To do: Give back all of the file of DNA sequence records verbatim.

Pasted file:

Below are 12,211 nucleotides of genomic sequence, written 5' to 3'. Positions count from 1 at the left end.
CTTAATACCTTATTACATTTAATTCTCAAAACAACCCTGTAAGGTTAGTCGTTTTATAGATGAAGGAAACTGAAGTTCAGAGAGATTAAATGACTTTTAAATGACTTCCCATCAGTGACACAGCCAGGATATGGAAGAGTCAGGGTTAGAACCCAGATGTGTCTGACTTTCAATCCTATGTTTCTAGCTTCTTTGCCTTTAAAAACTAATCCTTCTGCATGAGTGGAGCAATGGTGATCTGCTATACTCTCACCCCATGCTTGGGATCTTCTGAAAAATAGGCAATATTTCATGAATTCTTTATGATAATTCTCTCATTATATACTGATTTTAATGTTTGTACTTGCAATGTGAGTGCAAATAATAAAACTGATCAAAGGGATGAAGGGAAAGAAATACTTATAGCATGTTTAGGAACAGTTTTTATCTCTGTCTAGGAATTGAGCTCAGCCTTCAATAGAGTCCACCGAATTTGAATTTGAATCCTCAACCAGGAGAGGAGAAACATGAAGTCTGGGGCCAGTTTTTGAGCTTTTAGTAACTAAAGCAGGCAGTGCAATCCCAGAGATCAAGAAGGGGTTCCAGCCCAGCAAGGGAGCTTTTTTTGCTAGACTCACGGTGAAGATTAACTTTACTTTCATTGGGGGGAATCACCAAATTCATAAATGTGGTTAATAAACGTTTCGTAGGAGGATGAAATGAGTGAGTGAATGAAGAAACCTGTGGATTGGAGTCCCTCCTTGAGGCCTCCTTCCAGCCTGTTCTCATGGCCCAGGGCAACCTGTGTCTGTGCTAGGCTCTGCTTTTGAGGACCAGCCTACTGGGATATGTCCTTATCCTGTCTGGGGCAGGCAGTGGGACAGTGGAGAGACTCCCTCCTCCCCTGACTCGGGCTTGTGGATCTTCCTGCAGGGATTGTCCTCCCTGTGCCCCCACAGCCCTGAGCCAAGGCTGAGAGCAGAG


Below are 12,211 nucleotides of genomic sequence, written 5' to 3'. Positions count from 1 at the left end.
CTTAATACCTTATTACATTTAATTCTCAAAACAACCCTGTAAGGTTAGTCGTTTTATAGATGAAGGAAACTGAAGTTCAGAGAGATTAAATGACTTTTAAATGACTTCCCATCAGTGACACAGCCAGGATATGGAAGAGTCAGGGTTAGAACCCAGATGTGTCTGACTTTCAATCCTATGTTTCTAGCTTCTTTGCCTTTAAAAACTAATCCTTCTGCATGAGTGGAGCAATGGTGATCTGCTATACTCTCACCCCATGCTTGGGATCTTCTGAAAAATAGGCAATATTTCATGAATTCTTTATGATAATTCTCTCATTATATACTGATTTTAATGTTTGTACTTGCAATGTGAGTGCAAATAATAAAACTGATCAAAGGGATGAAGGGAAAGAAATACTTATAGCATGTTTAGGAACAGTTTTTATCTCTGTCTAGGAATTGAGCTCAGCCTTCAATAGAGTCCACCGAATTTGAATTTGAATCCTCAACCAGGAGAGGAGAAACATGAAGTCTGGGGCCAGTTTTTGAGCTTTTAGTAACTAAAGCAGGCAGTGCAATCCCAGAGATCAAGAAGGGGTTCCAGCCCAGCAAGGGAGCTTTTTTTGCTAGACTCACGGTGAAGATTAACTTTACTTTCATTGGGGGGAATCACCAAATTCATAAATGTGGTTAATAAACGTTTCGTAGGAGGATGAAATGAGTGAGTGAATGAAGAAACCTGTGGATTGGAGTCCCTCCTTGAGGCCTCCTTCCAGCCTGTTCTCATGGCCCAGGGCAACCTGTGTCTGTGCTAGGCTCTGCTTTTGAGGACCAGCCTACTGGGATATGTCCTTATCCTGTCTGGGGCAGGCAGTGGGACAGTGGAGAGACTCCCTCCTCCCCTGACTCGGGCTTGTGGATCTTCCTGCAGGGATTGTCCTCCCTGTGCCCCCACAGCCCTGAGCCAAGGCTGAGAGCAGAG